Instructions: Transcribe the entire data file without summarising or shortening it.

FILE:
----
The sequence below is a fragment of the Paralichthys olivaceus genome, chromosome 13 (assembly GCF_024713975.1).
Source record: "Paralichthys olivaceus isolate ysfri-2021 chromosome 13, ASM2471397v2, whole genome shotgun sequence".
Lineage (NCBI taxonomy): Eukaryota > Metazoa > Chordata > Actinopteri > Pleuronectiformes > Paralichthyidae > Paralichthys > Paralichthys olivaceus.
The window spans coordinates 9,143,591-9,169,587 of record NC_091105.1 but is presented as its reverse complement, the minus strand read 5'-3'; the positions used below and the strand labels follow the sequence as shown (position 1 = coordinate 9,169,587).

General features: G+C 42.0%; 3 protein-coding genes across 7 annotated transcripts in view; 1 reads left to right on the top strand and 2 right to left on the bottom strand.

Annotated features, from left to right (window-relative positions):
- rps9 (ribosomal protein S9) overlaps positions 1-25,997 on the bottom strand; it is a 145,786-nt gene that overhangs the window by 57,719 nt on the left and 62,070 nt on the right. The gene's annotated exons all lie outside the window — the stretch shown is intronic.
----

The sequence below is a fragment of the Paralichthys olivaceus genome, chromosome 13 (assembly GCF_024713975.1).
Source record: "Paralichthys olivaceus isolate ysfri-2021 chromosome 13, ASM2471397v2, whole genome shotgun sequence".
Lineage (NCBI taxonomy): Eukaryota > Metazoa > Chordata > Actinopteri > Pleuronectiformes > Paralichthyidae > Paralichthys > Paralichthys olivaceus.
The window spans coordinates 9,143,591-9,169,587 of record NC_091105.1 but is presented as its reverse complement, the minus strand read 5'-3'; the positions used below and the strand labels follow the sequence as shown (position 1 = coordinate 9,169,587).

General features: G+C 42.0%; 3 protein-coding genes across 7 annotated transcripts in view; 1 reads left to right on the top strand and 2 right to left on the bottom strand.

Annotated features, from left to right (window-relative positions):
- rps9 (ribosomal protein S9) overlaps positions 1-25,997 on the bottom strand; it is a 145,786-nt gene that overhangs the window by 57,719 nt on the left and 62,070 nt on the right. The gene's annotated exons all lie outside the window — the stretch shown is intronic.